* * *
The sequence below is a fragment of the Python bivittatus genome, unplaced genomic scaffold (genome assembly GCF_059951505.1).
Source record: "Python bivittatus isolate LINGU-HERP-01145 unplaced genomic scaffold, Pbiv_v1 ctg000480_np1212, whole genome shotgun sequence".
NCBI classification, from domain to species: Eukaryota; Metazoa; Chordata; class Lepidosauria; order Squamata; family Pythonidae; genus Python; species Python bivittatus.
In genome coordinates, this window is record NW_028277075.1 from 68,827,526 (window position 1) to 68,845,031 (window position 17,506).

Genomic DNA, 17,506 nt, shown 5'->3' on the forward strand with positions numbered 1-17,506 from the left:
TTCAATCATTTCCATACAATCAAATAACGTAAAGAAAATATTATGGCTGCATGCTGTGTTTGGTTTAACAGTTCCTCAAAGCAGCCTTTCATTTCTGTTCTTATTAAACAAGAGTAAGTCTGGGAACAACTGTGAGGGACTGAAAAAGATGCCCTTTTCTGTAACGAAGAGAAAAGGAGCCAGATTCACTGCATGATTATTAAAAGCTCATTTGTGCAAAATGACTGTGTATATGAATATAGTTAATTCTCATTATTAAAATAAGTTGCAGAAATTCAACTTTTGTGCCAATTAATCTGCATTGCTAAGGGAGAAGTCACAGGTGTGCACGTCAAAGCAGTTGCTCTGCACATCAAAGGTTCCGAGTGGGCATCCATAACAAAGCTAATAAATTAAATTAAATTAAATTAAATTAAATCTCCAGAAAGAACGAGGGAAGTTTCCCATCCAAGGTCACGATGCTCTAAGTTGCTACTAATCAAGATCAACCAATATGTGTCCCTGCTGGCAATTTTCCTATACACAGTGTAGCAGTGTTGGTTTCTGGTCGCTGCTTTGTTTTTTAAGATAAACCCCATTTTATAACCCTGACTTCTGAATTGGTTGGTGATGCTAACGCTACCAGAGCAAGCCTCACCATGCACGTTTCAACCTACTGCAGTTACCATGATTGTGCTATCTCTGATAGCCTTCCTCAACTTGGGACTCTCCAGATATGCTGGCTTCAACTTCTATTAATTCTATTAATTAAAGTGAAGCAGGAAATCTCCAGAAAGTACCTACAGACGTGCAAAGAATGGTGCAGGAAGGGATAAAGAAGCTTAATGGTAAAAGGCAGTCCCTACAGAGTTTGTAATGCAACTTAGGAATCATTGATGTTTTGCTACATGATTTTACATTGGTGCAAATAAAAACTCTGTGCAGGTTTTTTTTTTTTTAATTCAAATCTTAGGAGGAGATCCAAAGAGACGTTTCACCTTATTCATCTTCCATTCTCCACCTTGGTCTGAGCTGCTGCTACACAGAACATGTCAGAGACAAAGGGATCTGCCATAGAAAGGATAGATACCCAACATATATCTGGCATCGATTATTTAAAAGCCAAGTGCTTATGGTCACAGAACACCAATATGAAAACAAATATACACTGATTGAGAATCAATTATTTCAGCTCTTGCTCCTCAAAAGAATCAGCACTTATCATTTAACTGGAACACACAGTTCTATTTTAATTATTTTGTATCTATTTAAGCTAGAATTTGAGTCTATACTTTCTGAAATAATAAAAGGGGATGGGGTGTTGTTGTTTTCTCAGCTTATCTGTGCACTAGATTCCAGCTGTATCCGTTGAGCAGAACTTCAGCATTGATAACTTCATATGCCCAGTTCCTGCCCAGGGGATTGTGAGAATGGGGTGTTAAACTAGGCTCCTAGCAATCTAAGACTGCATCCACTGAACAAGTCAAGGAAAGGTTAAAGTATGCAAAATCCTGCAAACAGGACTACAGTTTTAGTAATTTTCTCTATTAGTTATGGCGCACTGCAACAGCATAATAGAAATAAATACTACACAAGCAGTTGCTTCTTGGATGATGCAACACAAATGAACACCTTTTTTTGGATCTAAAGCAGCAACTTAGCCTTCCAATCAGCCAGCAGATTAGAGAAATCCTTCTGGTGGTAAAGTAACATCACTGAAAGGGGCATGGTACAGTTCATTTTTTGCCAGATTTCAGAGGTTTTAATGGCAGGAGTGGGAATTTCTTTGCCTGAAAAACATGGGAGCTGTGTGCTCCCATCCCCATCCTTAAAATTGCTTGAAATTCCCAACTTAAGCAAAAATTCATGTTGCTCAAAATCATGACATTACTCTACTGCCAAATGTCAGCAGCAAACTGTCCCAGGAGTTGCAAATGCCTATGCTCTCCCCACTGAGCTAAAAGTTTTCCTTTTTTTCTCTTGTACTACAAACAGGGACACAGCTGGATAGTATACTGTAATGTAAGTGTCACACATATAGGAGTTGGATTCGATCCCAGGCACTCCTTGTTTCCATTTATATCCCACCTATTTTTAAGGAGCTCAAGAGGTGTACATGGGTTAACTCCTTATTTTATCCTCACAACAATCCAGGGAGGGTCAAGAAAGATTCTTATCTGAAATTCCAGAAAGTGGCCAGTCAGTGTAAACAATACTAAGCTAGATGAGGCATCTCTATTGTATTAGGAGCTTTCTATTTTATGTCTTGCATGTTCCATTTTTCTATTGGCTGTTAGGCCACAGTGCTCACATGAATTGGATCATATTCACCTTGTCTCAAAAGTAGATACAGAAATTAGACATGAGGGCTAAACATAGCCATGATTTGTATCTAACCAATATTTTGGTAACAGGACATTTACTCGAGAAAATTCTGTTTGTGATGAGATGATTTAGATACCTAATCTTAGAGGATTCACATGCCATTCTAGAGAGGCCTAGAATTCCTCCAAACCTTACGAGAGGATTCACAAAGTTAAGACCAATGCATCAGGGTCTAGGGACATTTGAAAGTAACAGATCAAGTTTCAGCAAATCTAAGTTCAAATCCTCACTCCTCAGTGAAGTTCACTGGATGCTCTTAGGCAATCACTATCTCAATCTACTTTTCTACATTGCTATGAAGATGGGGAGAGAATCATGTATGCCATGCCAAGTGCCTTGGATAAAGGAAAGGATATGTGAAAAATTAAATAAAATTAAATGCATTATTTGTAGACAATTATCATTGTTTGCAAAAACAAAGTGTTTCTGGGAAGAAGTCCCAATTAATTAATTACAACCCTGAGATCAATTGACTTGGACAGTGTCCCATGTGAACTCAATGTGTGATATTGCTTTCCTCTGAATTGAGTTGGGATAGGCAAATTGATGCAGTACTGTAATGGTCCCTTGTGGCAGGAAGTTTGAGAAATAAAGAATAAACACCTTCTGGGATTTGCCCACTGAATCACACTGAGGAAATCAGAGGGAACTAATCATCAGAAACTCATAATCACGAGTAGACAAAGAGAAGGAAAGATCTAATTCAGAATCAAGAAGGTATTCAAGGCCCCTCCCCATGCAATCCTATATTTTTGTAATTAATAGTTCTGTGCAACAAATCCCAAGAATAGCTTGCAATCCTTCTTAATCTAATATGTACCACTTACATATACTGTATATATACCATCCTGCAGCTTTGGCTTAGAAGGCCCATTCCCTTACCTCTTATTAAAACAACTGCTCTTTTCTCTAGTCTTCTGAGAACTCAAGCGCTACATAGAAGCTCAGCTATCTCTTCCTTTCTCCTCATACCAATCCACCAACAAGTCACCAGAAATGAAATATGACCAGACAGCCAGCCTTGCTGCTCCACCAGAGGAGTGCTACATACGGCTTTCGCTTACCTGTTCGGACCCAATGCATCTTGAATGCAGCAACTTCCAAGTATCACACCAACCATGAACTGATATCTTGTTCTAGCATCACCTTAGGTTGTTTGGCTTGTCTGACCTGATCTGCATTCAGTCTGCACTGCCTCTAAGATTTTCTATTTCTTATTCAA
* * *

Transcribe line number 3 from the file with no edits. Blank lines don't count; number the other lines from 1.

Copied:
NCBI classification, from domain to species: Eukaryota; Metazoa; Chordata; class Lepidosauria; order Squamata; family Pythonidae; genus Python; species Python bivittatus.